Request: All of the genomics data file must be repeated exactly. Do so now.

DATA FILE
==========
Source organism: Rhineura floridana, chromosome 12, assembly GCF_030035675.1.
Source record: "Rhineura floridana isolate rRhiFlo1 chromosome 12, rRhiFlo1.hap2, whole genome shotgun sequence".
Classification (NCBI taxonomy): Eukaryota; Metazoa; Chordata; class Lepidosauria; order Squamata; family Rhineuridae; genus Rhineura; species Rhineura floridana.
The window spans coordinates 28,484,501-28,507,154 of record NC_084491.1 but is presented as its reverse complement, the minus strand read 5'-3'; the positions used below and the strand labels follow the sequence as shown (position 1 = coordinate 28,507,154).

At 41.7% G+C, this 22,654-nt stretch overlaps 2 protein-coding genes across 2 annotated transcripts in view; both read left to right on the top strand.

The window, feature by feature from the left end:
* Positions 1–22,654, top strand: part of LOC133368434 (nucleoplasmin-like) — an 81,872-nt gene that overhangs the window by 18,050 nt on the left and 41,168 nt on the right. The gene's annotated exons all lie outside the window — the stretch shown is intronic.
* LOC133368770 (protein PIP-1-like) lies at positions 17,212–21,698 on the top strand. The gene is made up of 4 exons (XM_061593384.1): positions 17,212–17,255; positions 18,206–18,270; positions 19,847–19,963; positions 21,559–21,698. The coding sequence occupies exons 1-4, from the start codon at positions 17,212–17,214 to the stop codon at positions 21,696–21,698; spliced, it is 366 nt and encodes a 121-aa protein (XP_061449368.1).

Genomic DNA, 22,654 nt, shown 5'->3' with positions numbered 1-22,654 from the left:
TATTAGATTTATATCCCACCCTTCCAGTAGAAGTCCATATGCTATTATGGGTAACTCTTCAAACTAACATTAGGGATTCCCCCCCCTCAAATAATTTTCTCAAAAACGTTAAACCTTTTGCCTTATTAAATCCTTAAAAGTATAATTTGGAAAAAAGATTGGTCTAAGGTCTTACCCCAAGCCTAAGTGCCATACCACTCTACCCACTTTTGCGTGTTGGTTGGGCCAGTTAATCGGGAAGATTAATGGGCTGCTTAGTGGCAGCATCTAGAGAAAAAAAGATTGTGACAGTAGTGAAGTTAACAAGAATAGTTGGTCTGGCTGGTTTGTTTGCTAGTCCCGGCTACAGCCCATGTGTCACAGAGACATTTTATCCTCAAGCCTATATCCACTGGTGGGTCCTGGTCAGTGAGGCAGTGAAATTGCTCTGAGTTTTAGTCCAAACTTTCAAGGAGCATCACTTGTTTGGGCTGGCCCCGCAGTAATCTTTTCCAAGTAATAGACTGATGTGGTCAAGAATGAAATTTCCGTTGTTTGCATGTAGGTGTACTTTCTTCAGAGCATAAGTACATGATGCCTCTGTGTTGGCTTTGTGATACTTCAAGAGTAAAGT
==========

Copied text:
Source organism: Rhineura floridana, chromosome 12, assembly GCF_030035675.1.
Source record: "Rhineura floridana isolate rRhiFlo1 chromosome 12, rRhiFlo1.hap2, whole genome shotgun sequence".
Classification (NCBI taxonomy): Eukaryota; Metazoa; Chordata; class Lepidosauria; order Squamata; family Rhineuridae; genus Rhineura; species Rhineura floridana.
The window spans coordinates 28,484,501-28,507,154 of record NC_084491.1 but is presented as its reverse complement, the minus strand read 5'-3'; the positions used below and the strand labels follow the sequence as shown (position 1 = coordinate 28,507,154).

At 41.7% G+C, this 22,654-nt stretch overlaps 2 protein-coding genes across 2 annotated transcripts in view; both read left to right on the top strand.

The window, feature by feature from the left end:
* Positions 1–22,654, top strand: part of LOC133368434 (nucleoplasmin-like) — an 81,872-nt gene that overhangs the window by 18,050 nt on the left and 41,168 nt on the right. The gene's annotated exons all lie outside the window — the stretch shown is intronic.
* LOC133368770 (protein PIP-1-like) lies at positions 17,212–21,698 on the top strand. The gene is made up of 4 exons (XM_061593384.1): positions 17,212–17,255; positions 18,206–18,270; positions 19,847–19,963; positions 21,559–21,698. The coding sequence occupies exons 1-4, from the start codon at positions 17,212–17,214 to the stop codon at positions 21,696–21,698; spliced, it is 366 nt and encodes a 121-aa protein (XP_061449368.1).

Genomic DNA, 22,654 nt, shown 5'->3' with positions numbered 1-22,654 from the left:
TATTAGATTTATATCCCACCCTTCCAGTAGAAGTCCATATGCTATTATGGGTAACTCTTCAAACTAACATTAGGGATTCCCCCCCCTCAAATAATTTTCTCAAAAACGTTAAACCTTTTGCCTTATTAAATCCTTAAAAGTATAATTTGGAAAAAAGATTGGTCTAAGGTCTTACCCCAAGCCTAAGTGCCATACCACTCTACCCACTTTTGCGTGTTGGTTGGGCCAGTTAATCGGGAAGATTAATGGGCTGCTTAGTGGCAGCATCTAGAGAAAAAAAGATTGTGACAGTAGTGAAGTTAACAAGAATAGTTGGTCTGGCTGGTTTGTTTGCTAGTCCCGGCTACAGCCCATGTGTCACAGAGACATTTTATCCTCAAGCCTATATCCACTGGTGGGTCCTGGTCAGTGAGGCAGTGAAATTGCTCTGAGTTTTAGTCCAAACTTTCAAGGAGCATCACTTGTTTGGGCTGGCCCCGCAGTAATCTTTTCCAAGTAATAGACTGATGTGGTCAAGAATGAAATTTCCGTTGTTTGCATGTAGGTGTACTTTCTTCAGAGCATAAGTACATGATGCCTCTGTGTTGGCTTTGTGATACTTCAAGAGTAAAGT